The Florida State athletic program finally has heard from the NCAA regarding the appeal of recent sanctions, but the results will remain private until the university has a chance to make their rebuttal to the decision.FSU has 15 days to respond to the NCAA’s Committee on Infractions.The university is attempting to reverse the vacating of wins penalty levied by the NCAA that affected various athletic programs, including up to 14 victories that could potentially affect head coach Bobby Bowden in his race with Joe Paterno to become Div. 1’s all-time winningest coach.However, there’s a chance that, if the NCAA agrees to keep the victories in the books, the school could suffer other sanctions in its place, up to and including the loss of additional scholarships.For those interested, here’s the official press release from FSU announcing this latest development:As expected, the response by the Committee on Infractions to Florida State University’s appeal of one of the penalties recommended in the academic misconduct case was submitted to the NCAA today (Tuesday). Florida State University was notified via attached correspondence that the submission had been filed.Florida State University also learned today that information from the Enforcement Staff and the Committee on Infractions is, by NCAA procedure, posted on a secure NCAA custodial website. The NCAA’s site does not allow for the submission to be downloaded or printed, nor will Florida State University be sent a paper copy. Florida State’s outside counsel will be able to access the NCAA’s secure website in a read only manner. Florida State University General Counsel Betty Steffens will work with FSU’s outside counsel to prepare a rebuttal to the response by the Committee on Infractions. The rebuttal, which FSU will make public with certain adjustments due to state and federal privacy laws, is due to the NCAA Appeals Committee by June 17, 2009.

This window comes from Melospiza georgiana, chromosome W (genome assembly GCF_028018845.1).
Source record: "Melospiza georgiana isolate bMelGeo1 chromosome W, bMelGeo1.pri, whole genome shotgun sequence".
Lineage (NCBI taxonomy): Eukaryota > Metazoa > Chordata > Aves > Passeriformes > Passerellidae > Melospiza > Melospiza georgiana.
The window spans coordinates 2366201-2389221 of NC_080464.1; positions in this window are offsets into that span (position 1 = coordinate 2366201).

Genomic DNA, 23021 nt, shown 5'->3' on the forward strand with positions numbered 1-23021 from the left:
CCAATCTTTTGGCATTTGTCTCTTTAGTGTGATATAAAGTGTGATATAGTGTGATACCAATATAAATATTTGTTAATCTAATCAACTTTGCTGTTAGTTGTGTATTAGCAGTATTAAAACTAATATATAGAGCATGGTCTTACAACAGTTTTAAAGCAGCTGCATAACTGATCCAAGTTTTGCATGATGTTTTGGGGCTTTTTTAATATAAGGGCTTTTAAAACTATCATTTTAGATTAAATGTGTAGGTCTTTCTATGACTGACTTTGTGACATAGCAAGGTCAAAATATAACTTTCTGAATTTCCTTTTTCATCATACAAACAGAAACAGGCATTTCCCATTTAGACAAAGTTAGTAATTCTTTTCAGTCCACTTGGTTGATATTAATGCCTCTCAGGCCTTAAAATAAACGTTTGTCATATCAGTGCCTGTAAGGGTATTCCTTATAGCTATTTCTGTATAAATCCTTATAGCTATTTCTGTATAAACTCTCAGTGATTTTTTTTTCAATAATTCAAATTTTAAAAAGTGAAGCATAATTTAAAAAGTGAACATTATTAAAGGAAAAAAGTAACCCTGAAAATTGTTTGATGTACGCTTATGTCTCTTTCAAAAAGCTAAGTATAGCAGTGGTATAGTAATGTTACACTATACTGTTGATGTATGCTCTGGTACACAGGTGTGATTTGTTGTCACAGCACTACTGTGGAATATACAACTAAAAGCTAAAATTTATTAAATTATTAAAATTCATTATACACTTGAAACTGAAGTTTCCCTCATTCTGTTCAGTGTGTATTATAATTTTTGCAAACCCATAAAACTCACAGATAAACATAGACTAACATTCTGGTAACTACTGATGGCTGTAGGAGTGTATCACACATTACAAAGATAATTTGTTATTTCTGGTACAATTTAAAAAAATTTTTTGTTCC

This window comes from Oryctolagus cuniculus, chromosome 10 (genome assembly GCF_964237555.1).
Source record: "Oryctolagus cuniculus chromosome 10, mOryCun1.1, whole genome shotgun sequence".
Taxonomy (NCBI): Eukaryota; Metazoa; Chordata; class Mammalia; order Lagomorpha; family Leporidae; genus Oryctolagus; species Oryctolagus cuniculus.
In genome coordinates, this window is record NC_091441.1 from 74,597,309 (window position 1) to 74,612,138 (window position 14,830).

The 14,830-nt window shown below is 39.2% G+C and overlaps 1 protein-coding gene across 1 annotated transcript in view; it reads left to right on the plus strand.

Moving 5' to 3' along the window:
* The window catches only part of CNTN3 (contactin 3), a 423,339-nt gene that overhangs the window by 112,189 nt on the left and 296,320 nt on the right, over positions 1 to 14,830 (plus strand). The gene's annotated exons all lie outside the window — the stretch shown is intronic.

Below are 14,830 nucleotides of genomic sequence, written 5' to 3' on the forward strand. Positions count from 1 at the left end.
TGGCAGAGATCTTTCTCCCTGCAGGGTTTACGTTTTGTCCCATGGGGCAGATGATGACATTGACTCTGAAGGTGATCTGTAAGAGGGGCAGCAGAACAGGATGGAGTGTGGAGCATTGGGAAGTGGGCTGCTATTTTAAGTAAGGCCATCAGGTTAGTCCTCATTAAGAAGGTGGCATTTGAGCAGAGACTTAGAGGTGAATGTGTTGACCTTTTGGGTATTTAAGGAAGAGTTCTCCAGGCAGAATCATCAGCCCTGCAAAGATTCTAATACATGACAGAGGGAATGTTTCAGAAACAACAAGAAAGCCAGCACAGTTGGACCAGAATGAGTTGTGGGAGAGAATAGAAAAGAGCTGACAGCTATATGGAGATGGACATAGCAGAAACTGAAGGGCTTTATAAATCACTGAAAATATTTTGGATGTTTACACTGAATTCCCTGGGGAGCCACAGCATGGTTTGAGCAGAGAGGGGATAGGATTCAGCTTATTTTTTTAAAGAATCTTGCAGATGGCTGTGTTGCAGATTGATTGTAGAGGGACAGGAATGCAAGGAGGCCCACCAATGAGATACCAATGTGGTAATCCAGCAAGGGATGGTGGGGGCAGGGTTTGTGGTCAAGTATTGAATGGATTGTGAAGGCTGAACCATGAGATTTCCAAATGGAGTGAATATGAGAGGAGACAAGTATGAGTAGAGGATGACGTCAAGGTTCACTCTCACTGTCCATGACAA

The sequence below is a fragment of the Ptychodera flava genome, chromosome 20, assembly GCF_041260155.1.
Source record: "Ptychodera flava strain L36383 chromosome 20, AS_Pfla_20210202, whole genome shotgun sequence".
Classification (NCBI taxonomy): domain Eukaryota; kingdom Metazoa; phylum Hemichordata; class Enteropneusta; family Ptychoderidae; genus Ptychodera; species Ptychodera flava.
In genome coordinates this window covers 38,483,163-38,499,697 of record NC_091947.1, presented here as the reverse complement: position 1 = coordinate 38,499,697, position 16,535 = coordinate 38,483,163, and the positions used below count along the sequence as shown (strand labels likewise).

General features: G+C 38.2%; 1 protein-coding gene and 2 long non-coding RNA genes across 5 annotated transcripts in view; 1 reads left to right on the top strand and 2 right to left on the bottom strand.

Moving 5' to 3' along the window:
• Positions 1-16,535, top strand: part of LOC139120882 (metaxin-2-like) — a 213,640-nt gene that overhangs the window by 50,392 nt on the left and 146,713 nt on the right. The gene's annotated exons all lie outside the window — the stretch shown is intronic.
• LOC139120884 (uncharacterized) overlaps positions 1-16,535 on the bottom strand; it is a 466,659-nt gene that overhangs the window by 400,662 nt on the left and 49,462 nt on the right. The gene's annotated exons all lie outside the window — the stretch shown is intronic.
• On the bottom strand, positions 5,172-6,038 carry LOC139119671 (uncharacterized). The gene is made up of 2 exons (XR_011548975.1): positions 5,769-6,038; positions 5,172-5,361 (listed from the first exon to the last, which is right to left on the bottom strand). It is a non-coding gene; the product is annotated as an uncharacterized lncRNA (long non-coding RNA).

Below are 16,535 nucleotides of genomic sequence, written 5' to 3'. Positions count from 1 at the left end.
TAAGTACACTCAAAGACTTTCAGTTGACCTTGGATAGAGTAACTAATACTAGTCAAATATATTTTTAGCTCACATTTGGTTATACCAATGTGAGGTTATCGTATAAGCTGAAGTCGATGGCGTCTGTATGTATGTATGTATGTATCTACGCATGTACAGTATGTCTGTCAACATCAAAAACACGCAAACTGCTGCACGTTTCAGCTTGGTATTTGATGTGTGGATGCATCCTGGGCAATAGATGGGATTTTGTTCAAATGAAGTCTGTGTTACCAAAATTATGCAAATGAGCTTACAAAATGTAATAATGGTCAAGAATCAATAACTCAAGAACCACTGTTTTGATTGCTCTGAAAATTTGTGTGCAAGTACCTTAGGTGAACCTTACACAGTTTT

The scramble to land graduate transfers at the most important position on a football field is slowly beginning to heat up.
According to a report from 247Sports.com, former USC quarterback Max Browne will pay an official visit to Pittsburgh this weekend. 2016 starter Nathan Peterman‘s eligibility has expired, which will open up a competition for the Panthers beginning in the spring.